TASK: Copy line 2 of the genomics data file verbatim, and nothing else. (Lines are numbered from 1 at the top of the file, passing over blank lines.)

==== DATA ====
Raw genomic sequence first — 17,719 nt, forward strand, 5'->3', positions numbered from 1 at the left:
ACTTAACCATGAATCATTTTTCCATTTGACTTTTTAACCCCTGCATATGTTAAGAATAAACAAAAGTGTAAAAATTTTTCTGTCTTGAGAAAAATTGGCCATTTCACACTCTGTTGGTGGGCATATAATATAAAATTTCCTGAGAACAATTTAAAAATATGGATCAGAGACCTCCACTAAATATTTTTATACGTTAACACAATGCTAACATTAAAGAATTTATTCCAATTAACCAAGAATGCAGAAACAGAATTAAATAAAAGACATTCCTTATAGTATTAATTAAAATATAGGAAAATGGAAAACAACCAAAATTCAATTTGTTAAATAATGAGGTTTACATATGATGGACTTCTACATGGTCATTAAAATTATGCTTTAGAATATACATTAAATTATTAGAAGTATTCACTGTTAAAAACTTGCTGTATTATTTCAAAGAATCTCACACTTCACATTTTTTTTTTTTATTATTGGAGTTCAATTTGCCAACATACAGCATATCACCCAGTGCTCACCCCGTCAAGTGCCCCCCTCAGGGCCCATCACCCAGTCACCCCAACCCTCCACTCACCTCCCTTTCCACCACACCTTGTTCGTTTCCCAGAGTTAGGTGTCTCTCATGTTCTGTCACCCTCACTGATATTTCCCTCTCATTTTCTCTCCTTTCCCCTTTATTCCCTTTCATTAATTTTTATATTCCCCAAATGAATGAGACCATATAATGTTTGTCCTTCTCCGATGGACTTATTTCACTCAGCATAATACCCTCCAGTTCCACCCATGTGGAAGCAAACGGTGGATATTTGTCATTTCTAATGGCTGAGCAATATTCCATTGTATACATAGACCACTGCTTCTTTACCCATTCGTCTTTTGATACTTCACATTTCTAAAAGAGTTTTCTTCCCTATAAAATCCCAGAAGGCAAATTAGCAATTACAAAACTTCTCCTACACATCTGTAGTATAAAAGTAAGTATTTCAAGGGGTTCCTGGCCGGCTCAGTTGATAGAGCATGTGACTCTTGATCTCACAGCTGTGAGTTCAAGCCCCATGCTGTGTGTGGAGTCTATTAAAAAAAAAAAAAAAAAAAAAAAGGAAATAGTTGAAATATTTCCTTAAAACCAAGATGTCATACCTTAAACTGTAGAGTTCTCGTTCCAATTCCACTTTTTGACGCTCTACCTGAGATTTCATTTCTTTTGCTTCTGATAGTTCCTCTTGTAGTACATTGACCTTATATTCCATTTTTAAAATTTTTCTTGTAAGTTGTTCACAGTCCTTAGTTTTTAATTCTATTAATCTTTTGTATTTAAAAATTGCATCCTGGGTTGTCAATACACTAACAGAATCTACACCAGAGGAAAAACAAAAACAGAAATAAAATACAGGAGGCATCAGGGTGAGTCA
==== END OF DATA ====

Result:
ACTTAACCATGAATCATTTTTCCATTTGACTTTTTAACCCCTGCATATGTTAAGAATAAACAAAAGTGTAAAAATTTTTCTGTCTTGAGAAAAATTGGCCATTTCACACTCTGTTGGTGGGCATATAATATAAAATTTCCTGAGAACAATTTAAAAATATGGATCAGAGACCTCCACTAAATATTTTTATACGTTAACACAATGCTAACATTAAAGAATTTATTCCAATTAACCAAGAATGCAGAAACAGAATTAAATAAAAGACATTCCTTATAGTATTAATTAAAATATAGGAAAATGGAAAACAACCAAAATTCAATTTGTTAAATAATGAGGTTTACATATGATGGACTTCTACATGGTCATTAAAATTATGCTTTAGAATATACATTAAATTATTAGAAGTATTCACTGTTAAAAACTTGCTGTATTATTTCAAAGAATCTCACACTTCACATTTTTTTTTTTTATTATTGGAGTTCAATTTGCCAACATACAGCATATCACCCAGTGCTCACCCCGTCAAGTGCCCCCCTCAGGGCCCATCACCCAGTCACCCCAACCCTCCACTCACCTCCCTTTCCACCACACCTTGTTCGTTTCCCAGAGTTAGGTGTCTCTCATGTTCTGTCACCCTCACTGATATTTCCCTCTCATTTTCTCTCCTTTCCCCTTTATTCCCTTTCATTAATTTTTATATTCCCCAAATGAATGAGACCATATAATGTTTGTCCTTCTCCGATGGACTTATTTCACTCAGCATAATACCCTCCAGTTCCACCCATGTGGAAGCAAACGGTGGATATTTGTCATTTCTAATGGCTGAGCAATATTCCATTGTATACATAGACCACTGCTTCTTTACCCATTCGTCTTTTGATACTTCACATTTCTAAAAGAGTTTTCTTCCCTATAAAATCCCAGAAGGCAAATTAGCAATTACAAAACTTCTCCTACACATCTGTAGTATAAAAGTAAGTATTTCAAGGGGTTCCTGGCCGGCTCAGTTGATAGAGCATGTGACTCTTGATCTCACAGCTGTGAGTTCAAGCCCCATGCTGTGTGTGGAGTCTATTAAAAAAAAAAAAAAAAAAAAAAAGGAAATAGTTGAAATATTTCCTTAAAACCAAGATGTCATACCTTAAACTGTAGAGTTCTCGTTCCAATTCCACTTTTTGACGCTCTACCTGAGATTTCATTTCTTTTGCTTCTGATAGTTCCTCTTGTAGTACATTGACCTTATATTCCATTTTTAAAATTTTTCTTGTAAGTTGTTCACAGTCCTTAGTTTTTAATTCTATTAATCTTTTGTATTTAAAAATTGCATCCTGGGTTGTCAATACACTAACAGAATCTACACCAGAGGAAAAACAAAAACAGAAATAAAATACAGGAGGCATCAGGGTGAGTCA